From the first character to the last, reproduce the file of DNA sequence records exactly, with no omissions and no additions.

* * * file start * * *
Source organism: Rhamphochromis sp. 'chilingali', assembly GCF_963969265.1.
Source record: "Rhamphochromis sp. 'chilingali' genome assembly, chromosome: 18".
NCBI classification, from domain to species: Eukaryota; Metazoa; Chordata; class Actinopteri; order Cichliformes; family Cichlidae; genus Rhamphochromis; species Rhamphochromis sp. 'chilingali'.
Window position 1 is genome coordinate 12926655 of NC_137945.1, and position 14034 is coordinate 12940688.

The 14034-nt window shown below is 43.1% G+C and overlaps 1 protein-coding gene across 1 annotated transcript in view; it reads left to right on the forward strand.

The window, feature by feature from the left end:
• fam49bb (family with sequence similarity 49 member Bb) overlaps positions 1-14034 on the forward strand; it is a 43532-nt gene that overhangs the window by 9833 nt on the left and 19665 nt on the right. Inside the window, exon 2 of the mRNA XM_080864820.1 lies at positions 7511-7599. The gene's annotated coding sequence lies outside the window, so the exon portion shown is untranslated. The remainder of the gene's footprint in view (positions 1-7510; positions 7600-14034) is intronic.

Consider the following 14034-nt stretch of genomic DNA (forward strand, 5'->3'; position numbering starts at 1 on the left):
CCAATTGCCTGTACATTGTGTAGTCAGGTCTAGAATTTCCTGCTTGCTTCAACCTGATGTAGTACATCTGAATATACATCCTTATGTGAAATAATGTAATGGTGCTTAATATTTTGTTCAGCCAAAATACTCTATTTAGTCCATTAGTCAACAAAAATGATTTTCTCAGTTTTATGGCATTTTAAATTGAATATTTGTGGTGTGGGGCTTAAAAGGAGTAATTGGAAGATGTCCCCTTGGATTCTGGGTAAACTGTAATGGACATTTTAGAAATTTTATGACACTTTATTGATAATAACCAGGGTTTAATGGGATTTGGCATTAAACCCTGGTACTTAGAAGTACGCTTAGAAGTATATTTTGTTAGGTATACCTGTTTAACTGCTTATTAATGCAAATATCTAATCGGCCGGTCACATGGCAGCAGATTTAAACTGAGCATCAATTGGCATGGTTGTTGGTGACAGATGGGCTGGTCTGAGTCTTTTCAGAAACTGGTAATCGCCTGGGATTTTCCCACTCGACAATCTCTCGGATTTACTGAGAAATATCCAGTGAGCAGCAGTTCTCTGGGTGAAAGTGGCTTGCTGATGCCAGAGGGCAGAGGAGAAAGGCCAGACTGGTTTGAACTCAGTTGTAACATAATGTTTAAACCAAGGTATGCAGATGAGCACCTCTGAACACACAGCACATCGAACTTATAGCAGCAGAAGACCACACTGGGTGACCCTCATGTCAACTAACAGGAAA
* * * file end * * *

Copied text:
Source organism: Rhamphochromis sp. 'chilingali', assembly GCF_963969265.1.
Source record: "Rhamphochromis sp. 'chilingali' genome assembly, chromosome: 18".
NCBI classification, from domain to species: Eukaryota; Metazoa; Chordata; class Actinopteri; order Cichliformes; family Cichlidae; genus Rhamphochromis; species Rhamphochromis sp. 'chilingali'.
Window position 1 is genome coordinate 12926655 of NC_137945.1, and position 14034 is coordinate 12940688.

The 14034-nt window shown below is 43.1% G+C and overlaps 1 protein-coding gene across 1 annotated transcript in view; it reads left to right on the forward strand.

The window, feature by feature from the left end:
• fam49bb (family with sequence similarity 49 member Bb) overlaps positions 1-14034 on the forward strand; it is a 43532-nt gene that overhangs the window by 9833 nt on the left and 19665 nt on the right. Inside the window, exon 2 of the mRNA XM_080864820.1 lies at positions 7511-7599. The gene's annotated coding sequence lies outside the window, so the exon portion shown is untranslated. The remainder of the gene's footprint in view (positions 1-7510; positions 7600-14034) is intronic.

Consider the following 14034-nt stretch of genomic DNA (forward strand, 5'->3'; position numbering starts at 1 on the left):
CCAATTGCCTGTACATTGTGTAGTCAGGTCTAGAATTTCCTGCTTGCTTCAACCTGATGTAGTACATCTGAATATACATCCTTATGTGAAATAATGTAATGGTGCTTAATATTTTGTTCAGCCAAAATACTCTATTTAGTCCATTAGTCAACAAAAATGATTTTCTCAGTTTTATGGCATTTTAAATTGAATATTTGTGGTGTGGGGCTTAAAAGGAGTAATTGGAAGATGTCCCCTTGGATTCTGGGTAAACTGTAATGGACATTTTAGAAATTTTATGACACTTTATTGATAATAACCAGGGTTTAATGGGATTTGGCATTAAACCCTGGTACTTAGAAGTACGCTTAGAAGTATATTTTGTTAGGTATACCTGTTTAACTGCTTATTAATGCAAATATCTAATCGGCCGGTCACATGGCAGCAGATTTAAACTGAGCATCAATTGGCATGGTTGTTGGTGACAGATGGGCTGGTCTGAGTCTTTTCAGAAACTGGTAATCGCCTGGGATTTTCCCACTCGACAATCTCTCGGATTTACTGAGAAATATCCAGTGAGCAGCAGTTCTCTGGGTGAAAGTGGCTTGCTGATGCCAGAGGGCAGAGGAGAAAGGCCAGACTGGTTTGAACTCAGTTGTAACATAATGTTTAAACCAAGGTATGCAGATGAGCACCTCTGAACACACAGCACATCGAACTTATAGCAGCAGAAGACCACACTGGGTGACCCTCATGTCAACTAACAGGAAA